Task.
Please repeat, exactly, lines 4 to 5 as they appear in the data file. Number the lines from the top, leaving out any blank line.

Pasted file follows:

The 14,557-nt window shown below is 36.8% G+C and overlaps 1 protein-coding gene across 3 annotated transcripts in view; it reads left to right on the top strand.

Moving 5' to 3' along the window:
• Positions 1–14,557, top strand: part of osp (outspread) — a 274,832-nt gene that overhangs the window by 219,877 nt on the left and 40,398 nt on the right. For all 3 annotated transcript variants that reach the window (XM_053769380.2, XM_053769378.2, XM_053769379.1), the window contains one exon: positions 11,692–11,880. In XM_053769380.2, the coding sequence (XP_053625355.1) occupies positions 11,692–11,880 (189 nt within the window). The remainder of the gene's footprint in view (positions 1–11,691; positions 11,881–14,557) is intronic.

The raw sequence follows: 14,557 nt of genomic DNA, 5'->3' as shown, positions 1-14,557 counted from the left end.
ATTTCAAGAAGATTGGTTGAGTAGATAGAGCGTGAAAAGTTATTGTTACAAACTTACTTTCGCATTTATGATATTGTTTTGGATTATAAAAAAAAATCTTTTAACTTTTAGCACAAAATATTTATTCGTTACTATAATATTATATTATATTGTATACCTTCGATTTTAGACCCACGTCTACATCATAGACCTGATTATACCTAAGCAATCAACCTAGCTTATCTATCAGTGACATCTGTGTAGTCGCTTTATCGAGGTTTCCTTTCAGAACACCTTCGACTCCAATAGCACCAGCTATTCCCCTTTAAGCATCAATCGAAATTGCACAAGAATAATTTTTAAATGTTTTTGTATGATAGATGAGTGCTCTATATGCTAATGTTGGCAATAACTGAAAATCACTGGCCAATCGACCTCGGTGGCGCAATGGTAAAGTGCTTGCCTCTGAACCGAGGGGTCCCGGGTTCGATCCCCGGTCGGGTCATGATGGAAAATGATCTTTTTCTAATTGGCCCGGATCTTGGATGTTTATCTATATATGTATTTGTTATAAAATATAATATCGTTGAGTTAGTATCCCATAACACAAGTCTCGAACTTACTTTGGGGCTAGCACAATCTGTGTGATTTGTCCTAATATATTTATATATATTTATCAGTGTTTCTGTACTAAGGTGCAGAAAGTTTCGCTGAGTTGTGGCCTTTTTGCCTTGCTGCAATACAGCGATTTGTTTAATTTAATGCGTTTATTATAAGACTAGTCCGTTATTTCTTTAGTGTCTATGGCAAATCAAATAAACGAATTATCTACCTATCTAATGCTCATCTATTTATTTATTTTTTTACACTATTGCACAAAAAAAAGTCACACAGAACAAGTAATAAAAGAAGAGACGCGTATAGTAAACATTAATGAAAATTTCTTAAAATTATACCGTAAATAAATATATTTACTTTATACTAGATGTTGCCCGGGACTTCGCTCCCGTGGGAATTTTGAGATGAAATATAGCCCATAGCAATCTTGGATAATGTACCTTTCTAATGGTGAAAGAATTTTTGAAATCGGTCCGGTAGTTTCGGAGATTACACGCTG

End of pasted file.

The raw sequence follows: 14,557 nt of genomic DNA, 5'->3' as shown, positions 1-14,557 counted from the left end.
ATTTCAAGAAGATTGGTTGAGTAGATAGAGCGTGAAAAGTTATTGTTACAAACTTACTTTCGCATTTATGATATTGTTTTGGATTATAAAAAAAAATCTTTTAACTTTTAGCACAAAATATTTATTCGTTACTATAATATTATATTATATTGTATACCTTCGATTTTAGACCCACGTCTACATCATAGACCTGATTATACCTAAGCAATCAACCTAGCTTATCTATCAGTGACATCTGTGTAGTCGCTTTATCGAGGTTTCCTTTCAGAACACCTTCGACTCCAATAGCACCAGCTATTCCCCTTTAAGCATCAATCGAAATTGCACAAGAATAATTTTTAAATGTTTTTGTATGATAGATGAGTGCTCTATATGCTAATGTTGGCAATAACTGAAAATCACTGGCCAATCGACCTCGGTGGCGCAATGGTAAAGTGCTTGCCTCTGAACCGAGGGGTCCCGGGTTCGATCCCCGGTCGGGTCATGATGGAAAATGATCTTTTTCTAATTGGCCCGGATCTTGGATGTTTATCTATATATGTATTTGTTATAAAATATAATATCGTTGAGTTAGTATCCCATAACACAAGTCTCGAACTTACTTTGGGGCTAGCACAATCTGTGTGATTTGTCCTAATATATTTATATATATTTATCAGTGTTTCTGTACTAAGGTGCAGAAAGTTTCGCTGAGTTGTGGCCTTTTTGCCTTGCTGCAATACAGCGATTTGTTTAATTTAATGCGTTTATTATAAGACTAGTCCGTTATTTCTTTAGTGTCTATGGCAAATCAAATAAACGAATTATCTACCTATCTAATGCTCATCTATTTATTTATTTTTTTACACTATTGCACAAAAAAAAGTCACACAGAACAAGTAATAAAAGAAGAGACGCGTATAGTAAACATTAATGAAAATTTCTTAAAATTATACCGTAAATAAATATATTTACTTTATACTAGATGTTGCCCGGGACTTCGCTCCCGTGGGAATTTTGAGATGAAATATAGCCCATAGCAATCTTGGATAATGTACCTTTCTAATGGTGAAAGAATTTTTGAAATCGGTCCGGTAGTTTCGGAGATTACACGCTG